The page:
Having a :parent CSS Selector Would Rock. Right?

Posted: October 11, 2010 Comments(3)

There’s quite a fascinating discussion going on via blog posts within the past few days. It’s not too often that we get to observe a technical discussion surrounding CSS, but when it happens, it’s good.

Like nearly all discussions with CSS from the past year or two, the underlying thought processes isn’t completely new, but what I love to see is the heightened level of discussion going on from post to post.  What’s even better is that we’re thinking about these issues as though we’re engineers instead of designers. We’re thinking about the impact a plausible decision would have on The Big Picture and that’s beyond awesome.

The latest discussion considers a :parent CSS selector. If you haven’t had a chance to read about it, you’ll be caught up after reading:

If you consider yourself a front end developer, engaging in this thought process and conversation should be eye opening.

I’d also like to take a minute to ask if this type of thinking is commonplace for you as you work; do you think about how possible it is for your ideas to impact something so significant? That’s one of the many benefits to working in an industry like ours, it’s still The Renaissance.

Get my newsletter

Receive periodic updates right in the mail!

  • This field is for validation purposes and should be left unchanged.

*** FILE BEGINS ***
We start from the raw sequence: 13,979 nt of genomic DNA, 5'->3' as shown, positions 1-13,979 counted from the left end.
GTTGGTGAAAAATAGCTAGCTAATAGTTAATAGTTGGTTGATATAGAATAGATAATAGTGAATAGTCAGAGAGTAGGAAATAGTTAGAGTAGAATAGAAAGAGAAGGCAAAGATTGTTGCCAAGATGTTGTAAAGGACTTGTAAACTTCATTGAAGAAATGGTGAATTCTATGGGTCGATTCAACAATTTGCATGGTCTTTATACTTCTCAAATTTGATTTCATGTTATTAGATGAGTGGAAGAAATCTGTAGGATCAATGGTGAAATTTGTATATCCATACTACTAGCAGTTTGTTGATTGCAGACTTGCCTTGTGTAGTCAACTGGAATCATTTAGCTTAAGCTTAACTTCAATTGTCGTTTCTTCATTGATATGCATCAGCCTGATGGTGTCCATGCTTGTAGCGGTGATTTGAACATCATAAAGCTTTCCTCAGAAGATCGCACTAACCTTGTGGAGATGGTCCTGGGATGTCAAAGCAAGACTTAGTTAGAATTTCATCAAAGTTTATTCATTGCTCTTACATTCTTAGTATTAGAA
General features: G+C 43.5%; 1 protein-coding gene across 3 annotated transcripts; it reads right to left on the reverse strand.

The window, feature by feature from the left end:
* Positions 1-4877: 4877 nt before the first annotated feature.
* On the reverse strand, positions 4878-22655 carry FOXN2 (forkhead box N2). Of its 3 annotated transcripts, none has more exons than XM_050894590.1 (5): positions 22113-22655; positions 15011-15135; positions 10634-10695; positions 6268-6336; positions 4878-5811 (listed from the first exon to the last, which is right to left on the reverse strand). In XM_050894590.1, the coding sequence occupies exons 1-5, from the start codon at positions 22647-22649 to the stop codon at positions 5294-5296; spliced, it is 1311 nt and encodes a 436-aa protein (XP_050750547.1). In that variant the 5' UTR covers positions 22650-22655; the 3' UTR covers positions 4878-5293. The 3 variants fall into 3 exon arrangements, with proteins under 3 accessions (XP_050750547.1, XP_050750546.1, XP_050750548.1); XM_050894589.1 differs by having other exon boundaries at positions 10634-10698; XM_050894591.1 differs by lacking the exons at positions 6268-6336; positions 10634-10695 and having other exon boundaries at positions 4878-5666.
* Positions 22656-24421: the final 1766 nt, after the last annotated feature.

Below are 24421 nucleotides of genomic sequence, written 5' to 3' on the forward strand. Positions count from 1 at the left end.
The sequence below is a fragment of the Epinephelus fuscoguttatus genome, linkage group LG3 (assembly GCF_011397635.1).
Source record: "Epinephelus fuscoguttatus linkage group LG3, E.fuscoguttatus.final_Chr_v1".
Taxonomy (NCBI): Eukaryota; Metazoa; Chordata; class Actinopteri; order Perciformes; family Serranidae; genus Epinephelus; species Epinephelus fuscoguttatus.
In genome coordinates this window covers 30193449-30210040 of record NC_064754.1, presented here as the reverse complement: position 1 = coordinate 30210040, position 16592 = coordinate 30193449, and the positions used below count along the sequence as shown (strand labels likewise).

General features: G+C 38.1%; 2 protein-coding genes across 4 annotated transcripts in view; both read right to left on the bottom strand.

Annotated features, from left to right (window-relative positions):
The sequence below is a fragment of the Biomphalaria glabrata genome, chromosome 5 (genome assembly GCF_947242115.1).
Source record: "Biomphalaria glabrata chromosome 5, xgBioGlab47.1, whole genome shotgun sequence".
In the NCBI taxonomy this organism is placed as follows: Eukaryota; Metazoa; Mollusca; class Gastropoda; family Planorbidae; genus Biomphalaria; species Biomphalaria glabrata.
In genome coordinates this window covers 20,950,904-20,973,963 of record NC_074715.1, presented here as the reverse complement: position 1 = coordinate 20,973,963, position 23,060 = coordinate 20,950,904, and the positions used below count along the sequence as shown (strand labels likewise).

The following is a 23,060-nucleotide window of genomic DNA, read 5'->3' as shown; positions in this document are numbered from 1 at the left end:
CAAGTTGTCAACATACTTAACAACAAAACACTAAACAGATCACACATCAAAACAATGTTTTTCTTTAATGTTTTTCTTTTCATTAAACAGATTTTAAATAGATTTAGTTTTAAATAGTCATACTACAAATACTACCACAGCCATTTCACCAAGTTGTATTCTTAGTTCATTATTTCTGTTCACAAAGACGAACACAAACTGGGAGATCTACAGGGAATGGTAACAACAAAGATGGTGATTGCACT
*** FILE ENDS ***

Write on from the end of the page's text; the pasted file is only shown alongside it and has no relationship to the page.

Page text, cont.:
1. It’s always nice to see a resurgence of discussions like this. I remember wondering this a few years back. One specific example is where people want to style an image within an ‘a’ tag. So, if it’s a linked image, style it differently. Yes, you can add the class to the image itself, but it would be nice to say ‘if my parent is a link, I get these styles applied’.

    I also like the thought process, and thorough explanations around the impact of something like this. We usually get these around discussions where people want CSS to be a dynamic language and have variables (again, something that incurs overhead based on it’s very nature).

    The thing I love about this thought process is that it helps people see the different roles that HTML, CSS, and JavaScript play – and how they are best utilized.

  2. As a Client Side Design manager, I am always pushing my team to think more like this, for no other reason than it helps put into perspective our role in the process.

    When I started, our little team were known as the “chop” team, as that is what we did, we chopped designs into static HTML.

    Now, we have a fancy title, but we have a bigger responsibility. We are now in charge of designing the client side… everything from behaviour, to the main structure and layout (obviously with help from other teams).

    CSS now is much more about working in harmony with developers to allow a site to be the best it can.

    The latest trends and developments in CSS overlap alot more with development, and thinking this way is just the start.

    Oh, and a parent selector would be AWESOME cool.



Leave a Reply

Your email address will not be published. Required fields are marked *